Tuesday, October 11, 2011

Letting Go Of The Past

"We cannot change anything until we accept it. Condemnation does not liberate, it oppresses."
~Carl Jung

Reprinted from:

The process for letting go of a childhood where a person had one or more alcoholic parents varies from person to person. Some individuals bounce back with a resilience that seems to come from nowhere. Others require professional help getting over the past.

It can be done. Having a childhood with one or more alcoholic parents does not doom you to a lifetime of emotional distance and confusing emotions being triggered at every turn. The goal of realizing all the possible consequences of such a childhood is not to foster a feeling of powerlessness but of hope. It is in the awareness of the underlying mechanisms of dysfunction that it can be undone.

Silence was a large part of the problem for children who grew up in an alcoholic home. Feelings were not expressed. They were covered up by alcohol and then buried in shame and fear. It is in the uncovering and open recognition of these feelings that truths of the past can be spoken.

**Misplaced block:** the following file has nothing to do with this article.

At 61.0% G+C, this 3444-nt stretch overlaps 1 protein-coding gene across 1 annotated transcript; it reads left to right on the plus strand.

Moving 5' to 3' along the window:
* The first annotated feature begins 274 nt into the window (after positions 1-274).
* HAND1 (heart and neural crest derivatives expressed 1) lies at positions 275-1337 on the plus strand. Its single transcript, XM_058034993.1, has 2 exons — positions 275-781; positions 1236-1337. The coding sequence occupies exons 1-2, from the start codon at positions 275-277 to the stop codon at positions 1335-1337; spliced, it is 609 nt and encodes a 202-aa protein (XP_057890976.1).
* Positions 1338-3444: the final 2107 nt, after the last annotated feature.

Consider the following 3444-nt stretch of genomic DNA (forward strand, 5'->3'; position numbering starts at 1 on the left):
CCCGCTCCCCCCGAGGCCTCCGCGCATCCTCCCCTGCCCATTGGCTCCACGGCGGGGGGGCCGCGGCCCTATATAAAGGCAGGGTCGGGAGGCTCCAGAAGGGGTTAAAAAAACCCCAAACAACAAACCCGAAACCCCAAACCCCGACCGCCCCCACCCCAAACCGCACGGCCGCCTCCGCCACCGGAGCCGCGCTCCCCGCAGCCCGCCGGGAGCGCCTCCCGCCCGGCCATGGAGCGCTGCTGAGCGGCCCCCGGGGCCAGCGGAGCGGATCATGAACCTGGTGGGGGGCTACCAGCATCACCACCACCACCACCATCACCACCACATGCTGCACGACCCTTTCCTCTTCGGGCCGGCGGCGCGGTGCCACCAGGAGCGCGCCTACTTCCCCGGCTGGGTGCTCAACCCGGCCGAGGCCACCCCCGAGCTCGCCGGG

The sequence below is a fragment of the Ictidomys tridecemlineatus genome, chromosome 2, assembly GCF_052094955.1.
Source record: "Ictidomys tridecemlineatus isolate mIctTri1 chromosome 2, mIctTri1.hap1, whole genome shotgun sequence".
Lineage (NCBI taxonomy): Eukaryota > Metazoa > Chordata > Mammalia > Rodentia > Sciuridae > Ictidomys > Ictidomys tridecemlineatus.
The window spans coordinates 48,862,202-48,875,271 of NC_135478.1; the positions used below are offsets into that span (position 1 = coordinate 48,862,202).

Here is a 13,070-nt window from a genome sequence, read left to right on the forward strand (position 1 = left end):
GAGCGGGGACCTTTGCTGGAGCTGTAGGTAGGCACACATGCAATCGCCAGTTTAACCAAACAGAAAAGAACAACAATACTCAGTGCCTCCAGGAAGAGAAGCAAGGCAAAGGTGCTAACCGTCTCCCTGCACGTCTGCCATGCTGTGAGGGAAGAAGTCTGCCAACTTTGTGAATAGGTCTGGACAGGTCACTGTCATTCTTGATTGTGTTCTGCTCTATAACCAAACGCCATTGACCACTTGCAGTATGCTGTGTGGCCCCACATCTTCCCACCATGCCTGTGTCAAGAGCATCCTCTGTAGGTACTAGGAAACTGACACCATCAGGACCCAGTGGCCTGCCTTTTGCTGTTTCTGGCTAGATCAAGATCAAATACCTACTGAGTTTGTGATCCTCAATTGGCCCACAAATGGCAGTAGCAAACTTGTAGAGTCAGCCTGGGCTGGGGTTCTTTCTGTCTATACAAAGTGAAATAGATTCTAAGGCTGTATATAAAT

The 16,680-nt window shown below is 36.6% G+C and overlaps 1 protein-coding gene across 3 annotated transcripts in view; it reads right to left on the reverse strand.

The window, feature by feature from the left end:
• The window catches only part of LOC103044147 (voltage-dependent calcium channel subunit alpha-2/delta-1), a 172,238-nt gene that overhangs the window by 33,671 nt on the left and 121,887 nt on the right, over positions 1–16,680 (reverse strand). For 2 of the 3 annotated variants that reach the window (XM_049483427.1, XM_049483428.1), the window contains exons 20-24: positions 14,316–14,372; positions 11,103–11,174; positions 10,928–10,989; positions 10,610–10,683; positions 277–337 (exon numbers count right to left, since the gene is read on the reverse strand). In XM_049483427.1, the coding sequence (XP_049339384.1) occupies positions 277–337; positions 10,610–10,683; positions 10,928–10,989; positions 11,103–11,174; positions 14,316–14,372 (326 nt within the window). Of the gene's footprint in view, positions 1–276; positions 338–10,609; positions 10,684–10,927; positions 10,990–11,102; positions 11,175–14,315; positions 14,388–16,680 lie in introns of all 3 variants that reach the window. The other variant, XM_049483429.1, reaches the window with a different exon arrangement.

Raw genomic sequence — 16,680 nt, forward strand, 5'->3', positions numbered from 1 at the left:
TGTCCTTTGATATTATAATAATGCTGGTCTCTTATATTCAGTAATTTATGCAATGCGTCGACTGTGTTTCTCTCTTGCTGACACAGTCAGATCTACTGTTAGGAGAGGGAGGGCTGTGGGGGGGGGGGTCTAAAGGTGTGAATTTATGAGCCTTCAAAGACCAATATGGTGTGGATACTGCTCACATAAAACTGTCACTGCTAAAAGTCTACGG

When these truths are spoken, they lose their power. Their power resides in their silence, in the shame and fear that protect them. Their power can be taken away. A painful past can be healed. Looking at what was wrong with the past helps you to realize what must be done to make the present right.

Check out the Orange County ACA website at: Orange County Adult Children

1 comment:

Anonymous said...

Lose their power? Power taken away? Painful past healed? Maybe. I have been in ACA 21 years this November. I agree that the pain can be minimized and the past can be transformed. The power of the past can be limited. However in my experience its like hard wiring in a device. Or a better analogy that works for me is like a "diabetic" who needs daily insulin to keep stable. ACA and hospitalization and recovery in general has been a way to manage and facilitate a loving inner parent. But its work. What comes naturally to many is work for me. There are benefits a "normy" wouldnt experience of course, but the fact FOR ME is that eliminating the past as a painful memory entirely is futile and part of the problem. The solution for me is maintaining that loving connection to self and God.